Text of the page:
The modern office is a fast-paced place, and as a result, stress levels of employees are rocketing. Newsweek reports that anxiety and depression are at an all-time high among Americans. This is carrying over into the workplace, and staying productive can seem like an impossible feat.
Knowing this, it might surprise you to learn one of the most important things you can do to maximize your productivity: you need to take more breaks.
Stress Reaches a Peak
Workers are “reaching an information breaking point”, according to an extensive international survey done by LexisNexis.
59 percent of workers surveyed across the United States, Australia, China, the United Kingdom, and South Africa have said that the “amount of information they have to process at work has significantly increased since the economic downturn” in 2008. This has led to a loss of productivity and increased anxiety.
These workers also “report spending slightly more than half (51%) of their workday receiving and managing information, rather than actually using information to do their jobs.”
It doesn’t help that employers are expecting more and more out of their team. “Lingering effects from the 2008 recession, which caused widespread downsizing, continue to put pressure on new hires today,” according to Fast Company.
So, there’s more pressure in the workplace than ever, and employees are expected to churn out excellent work in half the time. Employee stress can lead to a poorer quality of work, destruction of company culture, and serious health repercussions.
What’s the Science?
This all means that you absolutely need to be giving your brain a break throughout your workday. Scientific American reports that the brain is constantly demanding 20 percent of all the energy the body produces. It goes on to explain that “downtime is an opportunity for the brain to make sense of what it has recently learned, to surface fundamental unresolved tensions in our lives and to swivel its powers of reflection away from the external world toward itself.”
Taking breaks means you can work smarter, not longer. This will result in more productive workdays, higher levels of personal success, and better overall health.
What Break to Take
So we now know breaks are important. However, your productivity also strongly depends on what kind of break you take. There are really two ways to work. 1) In short increments of productivity, or 2) in longer, marathon sessions of work followed by long rests.
When reevaluating your work habits, it’s easiest to start out slow. Try the Pomodoro method, which advises 25 minutes of work followed by five minutes of downtime. After four “Pomodoros”, take a longer 15 or 30-minute break.
There’s a reason this method is so popular; Lifehacker says “The Pomodoro Technique is often championed by developers, designers, and other people who have to turn out regular packages of creative work.” This applies to most professionals, especially marketing specialist and entrepreneurs.
Are you looking to get even more done? A study by Deskmate that evaluated data of productive employees showed that the most productive people work for 57 minutes, followed by a 17 minute break.
This might seems preposterous by a workaholic’s standards, but it makes sense. The study showed that those productive employees worked smarter, not longer. By knowing a longer break was coming up, they managed to commit to getting more done in the time they were actively working.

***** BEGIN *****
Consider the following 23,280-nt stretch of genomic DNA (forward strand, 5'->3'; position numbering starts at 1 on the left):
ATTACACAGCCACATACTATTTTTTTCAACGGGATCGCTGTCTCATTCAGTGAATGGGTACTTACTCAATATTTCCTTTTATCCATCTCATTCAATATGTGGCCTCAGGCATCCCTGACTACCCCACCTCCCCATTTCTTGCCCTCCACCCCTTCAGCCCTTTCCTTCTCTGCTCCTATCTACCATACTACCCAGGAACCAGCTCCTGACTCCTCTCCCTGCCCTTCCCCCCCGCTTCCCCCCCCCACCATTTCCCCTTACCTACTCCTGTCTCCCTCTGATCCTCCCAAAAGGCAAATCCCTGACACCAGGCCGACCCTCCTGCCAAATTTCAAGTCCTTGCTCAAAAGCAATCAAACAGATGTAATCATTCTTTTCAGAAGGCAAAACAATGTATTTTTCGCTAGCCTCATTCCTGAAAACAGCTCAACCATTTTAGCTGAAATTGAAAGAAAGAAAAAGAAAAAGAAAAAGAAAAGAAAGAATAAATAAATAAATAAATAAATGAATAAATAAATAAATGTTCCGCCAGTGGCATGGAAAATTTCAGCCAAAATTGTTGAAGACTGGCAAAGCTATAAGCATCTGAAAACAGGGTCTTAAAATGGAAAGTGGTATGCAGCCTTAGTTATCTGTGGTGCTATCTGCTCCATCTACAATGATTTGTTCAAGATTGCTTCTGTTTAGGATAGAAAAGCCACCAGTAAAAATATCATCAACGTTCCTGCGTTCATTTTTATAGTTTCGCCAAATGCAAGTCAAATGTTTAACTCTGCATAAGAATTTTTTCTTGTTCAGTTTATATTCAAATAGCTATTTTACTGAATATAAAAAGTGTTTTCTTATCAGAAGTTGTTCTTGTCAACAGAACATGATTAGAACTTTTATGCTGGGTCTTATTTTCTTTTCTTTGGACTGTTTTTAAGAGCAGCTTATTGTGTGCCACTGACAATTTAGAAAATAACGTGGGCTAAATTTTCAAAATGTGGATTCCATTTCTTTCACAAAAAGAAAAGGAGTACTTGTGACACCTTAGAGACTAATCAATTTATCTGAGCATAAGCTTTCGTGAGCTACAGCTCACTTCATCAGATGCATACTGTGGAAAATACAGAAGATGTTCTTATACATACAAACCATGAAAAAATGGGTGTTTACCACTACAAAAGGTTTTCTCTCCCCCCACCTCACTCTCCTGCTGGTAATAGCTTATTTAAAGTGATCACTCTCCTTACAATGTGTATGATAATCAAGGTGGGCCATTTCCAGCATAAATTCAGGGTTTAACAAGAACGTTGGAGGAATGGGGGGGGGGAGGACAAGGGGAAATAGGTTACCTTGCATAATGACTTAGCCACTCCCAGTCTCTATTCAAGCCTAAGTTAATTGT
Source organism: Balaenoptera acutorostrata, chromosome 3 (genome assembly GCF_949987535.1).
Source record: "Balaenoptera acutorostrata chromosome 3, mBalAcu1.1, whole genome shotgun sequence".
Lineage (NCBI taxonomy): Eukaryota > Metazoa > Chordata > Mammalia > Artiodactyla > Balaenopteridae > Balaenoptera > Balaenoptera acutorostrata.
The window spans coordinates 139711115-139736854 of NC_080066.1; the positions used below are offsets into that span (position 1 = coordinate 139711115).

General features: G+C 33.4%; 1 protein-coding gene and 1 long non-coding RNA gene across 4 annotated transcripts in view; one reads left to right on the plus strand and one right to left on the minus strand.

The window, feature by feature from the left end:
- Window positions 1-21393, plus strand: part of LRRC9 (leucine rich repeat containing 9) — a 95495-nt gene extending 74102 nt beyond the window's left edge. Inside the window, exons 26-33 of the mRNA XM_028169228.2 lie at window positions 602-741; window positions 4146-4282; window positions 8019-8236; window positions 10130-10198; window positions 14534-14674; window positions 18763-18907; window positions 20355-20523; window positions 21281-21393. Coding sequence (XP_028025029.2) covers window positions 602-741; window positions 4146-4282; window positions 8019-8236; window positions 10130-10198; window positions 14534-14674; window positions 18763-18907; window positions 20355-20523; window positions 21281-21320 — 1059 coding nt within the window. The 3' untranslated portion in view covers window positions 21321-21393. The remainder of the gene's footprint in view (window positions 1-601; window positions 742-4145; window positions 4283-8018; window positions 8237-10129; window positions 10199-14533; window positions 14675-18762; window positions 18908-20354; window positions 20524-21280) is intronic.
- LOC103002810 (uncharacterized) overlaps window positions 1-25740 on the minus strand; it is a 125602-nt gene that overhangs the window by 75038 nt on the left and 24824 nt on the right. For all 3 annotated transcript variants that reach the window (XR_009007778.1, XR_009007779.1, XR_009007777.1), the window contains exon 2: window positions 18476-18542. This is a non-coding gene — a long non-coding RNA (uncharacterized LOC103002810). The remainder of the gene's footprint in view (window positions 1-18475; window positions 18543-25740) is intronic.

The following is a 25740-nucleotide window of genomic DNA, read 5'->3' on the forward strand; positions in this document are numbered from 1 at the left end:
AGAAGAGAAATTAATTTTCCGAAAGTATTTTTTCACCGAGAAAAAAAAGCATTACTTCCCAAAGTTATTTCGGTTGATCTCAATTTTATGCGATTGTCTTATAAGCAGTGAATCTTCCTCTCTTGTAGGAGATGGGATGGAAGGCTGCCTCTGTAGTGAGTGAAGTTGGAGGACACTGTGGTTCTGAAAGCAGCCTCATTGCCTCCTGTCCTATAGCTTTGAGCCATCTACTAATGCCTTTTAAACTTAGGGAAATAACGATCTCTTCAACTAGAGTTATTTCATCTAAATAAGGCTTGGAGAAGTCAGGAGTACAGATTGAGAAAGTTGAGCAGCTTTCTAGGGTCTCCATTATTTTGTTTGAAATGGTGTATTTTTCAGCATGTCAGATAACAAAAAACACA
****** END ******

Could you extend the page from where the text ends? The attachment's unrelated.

Extend Your Focus
Our brains aren’t built for extreme focus for hours at a time. Those 57 minutes hit a marker in productivity. Buffer explains, “the human brain just wasn’t built for the extended focus we ask of it these days. Our brains are vigilant all the time because they evolved to detect tons of different changes to ensure our very survival. So focusing so hard on one thing for a long time isn’t something we’re ever going to be great at.”
The time away can also heighten creativity; by stepping away from our projects briefly, we allow our brains to reset and refresh. A study by Science Daily showed that “activity in many regions of the brain increases when your minds wander. Your brain solves its difficult problems while you daydream.”
What to Do, When to Do it
You’ve seen the science, you know the methods, but the final piece of the puzzle is important: what you do on your break. Sitting at your desk and checking your Facebook is a temporary respite from the workday grind, but it’s overall an ineffective break because it keeps you glued to your screen and sedentary.
The Huffington Post reports that people who sit for more than six hours a day die earlier and are at a higher risk for depression, obesity, cancer, and type 2 diabetes. That’s scary stuff! The good news is you can minimize these risks with strategic breaks. If possible, get a standing desk or exercise ball. If you’re stuck with a regular office chair, then make sure you’re getting up and moving every twenty minutes.
The best type of breaks get you away from your computer and phone. So give your brain something non-electronic to focus on. Try to do something entirely different than sitting at your desk.
The creator of the Pomodoro method has a list of activities you can do on your five-minute break and advises not committing to any break activity that’s too strenuous or absorbing. Good ideas are refilling your water or making a cup of coffee. Try walking a quick lap around the office, stepping outside for fresh air, or even meditating for five minutes.
The most important takeaway is that you need to shake up your routine, get your blood flowing, and give your brain a break from the constant stream of information in the workplace. By working in productive increments, you’ll be surprised at how much you can achieve.